Published on: 1/6/17
Lumber pricing has not cooperated to this point in the winter. Prices have remained strong with a continued slow upward trend. All of us in this business historically look for buying opportunities starting in late October, but it has been a frustrating situation so far this off-season. We do still expect some softening late in January with a somewhat flat February, but levels will remain historically high with prices effectively “bouncing around at the top”. There is a lot more wood moving through the market right now than has occurred in recent years, and industry capacity is still much smaller than it was prior to the recession. Construction activity continues to gain momentum. Lumber pricing is now between 9% and 18% higher than this time last year, depending on species, length and grade.
As buying activity for spring peaks in March, prices are expected to go somewhat higher until the spring rush is over (at least through Memorial Day). In addition to normal supply and demand, several non-typical factors are also affecting the lumber market including (1) post-election optimism; (2) the expired lumber agreement between Canada and the U.S.; (3) the fair trade investigation of Canada by the U.S. and the anticipated penalties; (4) the strength of the U.S. Dollar; and (5) the international softness of Far East lumber demand. All these factors are “active” and unpredictable in their direction and potential influence on the lumber market. Future pricing has become impossible to accurately forecast. But, there is simply not much to indicate lumber prices will drop significantly in 2017. Therefore, not much relief is anticipated. We all need to watch this closely as many projects are quoted and sold prior to when we will have a clear picture of lumber pricing direction for that given project.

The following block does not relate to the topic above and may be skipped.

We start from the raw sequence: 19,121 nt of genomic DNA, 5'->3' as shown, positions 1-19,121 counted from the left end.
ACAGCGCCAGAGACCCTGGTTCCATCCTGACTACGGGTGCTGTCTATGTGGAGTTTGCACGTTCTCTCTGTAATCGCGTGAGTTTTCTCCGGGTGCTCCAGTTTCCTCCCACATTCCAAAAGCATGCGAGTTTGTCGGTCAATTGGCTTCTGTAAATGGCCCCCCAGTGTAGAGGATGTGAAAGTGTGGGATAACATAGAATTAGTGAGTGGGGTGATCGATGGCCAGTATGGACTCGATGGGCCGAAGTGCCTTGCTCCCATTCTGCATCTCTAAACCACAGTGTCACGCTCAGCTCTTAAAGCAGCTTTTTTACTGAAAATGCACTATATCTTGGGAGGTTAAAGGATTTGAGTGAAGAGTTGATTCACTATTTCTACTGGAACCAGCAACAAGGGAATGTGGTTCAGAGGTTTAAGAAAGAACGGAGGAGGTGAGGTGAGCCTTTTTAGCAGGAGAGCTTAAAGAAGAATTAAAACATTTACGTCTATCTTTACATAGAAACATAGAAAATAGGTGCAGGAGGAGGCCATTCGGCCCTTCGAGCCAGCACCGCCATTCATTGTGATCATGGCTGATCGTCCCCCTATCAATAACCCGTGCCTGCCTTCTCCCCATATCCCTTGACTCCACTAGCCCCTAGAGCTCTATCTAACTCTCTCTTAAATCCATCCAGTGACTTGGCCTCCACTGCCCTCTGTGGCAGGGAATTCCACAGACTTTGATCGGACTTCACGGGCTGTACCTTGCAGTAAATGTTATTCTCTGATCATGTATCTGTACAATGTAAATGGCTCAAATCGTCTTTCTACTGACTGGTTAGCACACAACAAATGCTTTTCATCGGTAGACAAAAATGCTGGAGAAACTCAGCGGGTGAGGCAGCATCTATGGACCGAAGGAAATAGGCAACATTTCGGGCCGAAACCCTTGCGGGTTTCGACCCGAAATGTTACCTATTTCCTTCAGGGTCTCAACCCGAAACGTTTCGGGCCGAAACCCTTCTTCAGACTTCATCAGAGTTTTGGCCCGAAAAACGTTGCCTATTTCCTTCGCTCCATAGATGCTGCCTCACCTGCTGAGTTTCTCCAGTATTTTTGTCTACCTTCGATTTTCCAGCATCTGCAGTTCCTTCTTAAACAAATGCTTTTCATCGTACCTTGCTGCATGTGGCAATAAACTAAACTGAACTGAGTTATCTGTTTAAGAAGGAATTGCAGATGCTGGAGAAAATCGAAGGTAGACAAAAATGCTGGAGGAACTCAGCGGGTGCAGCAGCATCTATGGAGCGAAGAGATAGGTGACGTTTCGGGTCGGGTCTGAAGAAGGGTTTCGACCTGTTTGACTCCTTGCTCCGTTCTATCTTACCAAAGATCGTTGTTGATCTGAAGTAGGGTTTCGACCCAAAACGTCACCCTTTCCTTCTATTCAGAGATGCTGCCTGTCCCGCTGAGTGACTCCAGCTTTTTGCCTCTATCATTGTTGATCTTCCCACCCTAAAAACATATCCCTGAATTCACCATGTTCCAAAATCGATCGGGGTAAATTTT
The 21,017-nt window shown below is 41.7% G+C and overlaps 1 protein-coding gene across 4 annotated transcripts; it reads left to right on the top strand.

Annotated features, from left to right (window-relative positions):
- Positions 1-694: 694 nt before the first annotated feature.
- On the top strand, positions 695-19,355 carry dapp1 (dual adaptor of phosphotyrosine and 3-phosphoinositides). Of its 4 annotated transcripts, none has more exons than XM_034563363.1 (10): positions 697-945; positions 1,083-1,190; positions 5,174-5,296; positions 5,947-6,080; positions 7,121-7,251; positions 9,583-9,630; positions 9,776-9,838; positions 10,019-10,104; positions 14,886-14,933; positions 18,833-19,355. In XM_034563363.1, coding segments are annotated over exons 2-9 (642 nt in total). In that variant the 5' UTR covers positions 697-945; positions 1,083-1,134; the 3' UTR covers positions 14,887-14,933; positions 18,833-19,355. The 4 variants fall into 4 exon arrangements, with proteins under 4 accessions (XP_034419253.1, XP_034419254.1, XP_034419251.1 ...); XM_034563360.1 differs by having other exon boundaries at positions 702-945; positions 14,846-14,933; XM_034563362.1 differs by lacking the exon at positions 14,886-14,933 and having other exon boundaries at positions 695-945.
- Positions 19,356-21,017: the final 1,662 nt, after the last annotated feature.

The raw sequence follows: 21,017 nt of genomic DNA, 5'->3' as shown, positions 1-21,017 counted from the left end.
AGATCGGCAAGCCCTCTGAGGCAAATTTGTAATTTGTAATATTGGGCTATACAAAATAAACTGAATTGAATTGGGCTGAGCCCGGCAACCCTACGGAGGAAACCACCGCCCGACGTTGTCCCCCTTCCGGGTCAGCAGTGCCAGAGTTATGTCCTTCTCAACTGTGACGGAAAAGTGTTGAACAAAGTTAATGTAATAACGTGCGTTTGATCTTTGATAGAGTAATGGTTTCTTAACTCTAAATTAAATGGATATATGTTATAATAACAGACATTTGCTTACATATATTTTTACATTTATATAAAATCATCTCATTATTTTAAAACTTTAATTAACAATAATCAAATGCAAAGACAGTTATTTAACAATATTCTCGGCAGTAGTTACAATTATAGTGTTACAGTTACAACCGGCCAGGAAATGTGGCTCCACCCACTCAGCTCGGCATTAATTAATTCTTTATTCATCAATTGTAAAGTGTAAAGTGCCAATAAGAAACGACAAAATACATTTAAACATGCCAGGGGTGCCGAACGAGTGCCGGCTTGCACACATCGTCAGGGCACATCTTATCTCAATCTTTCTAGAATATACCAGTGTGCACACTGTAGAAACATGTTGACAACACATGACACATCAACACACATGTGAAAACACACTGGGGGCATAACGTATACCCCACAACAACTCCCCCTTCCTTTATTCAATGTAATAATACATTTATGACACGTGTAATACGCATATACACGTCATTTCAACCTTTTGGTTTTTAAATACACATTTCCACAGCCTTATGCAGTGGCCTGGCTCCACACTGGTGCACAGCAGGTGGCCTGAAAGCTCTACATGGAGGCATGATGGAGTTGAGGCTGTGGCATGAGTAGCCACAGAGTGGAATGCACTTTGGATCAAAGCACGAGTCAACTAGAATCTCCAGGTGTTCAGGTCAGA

More updates will follow as time passes and the 2017 market further develops.
Rigidply Rafters, Inc.
Kenneth J. Guffey, P.E.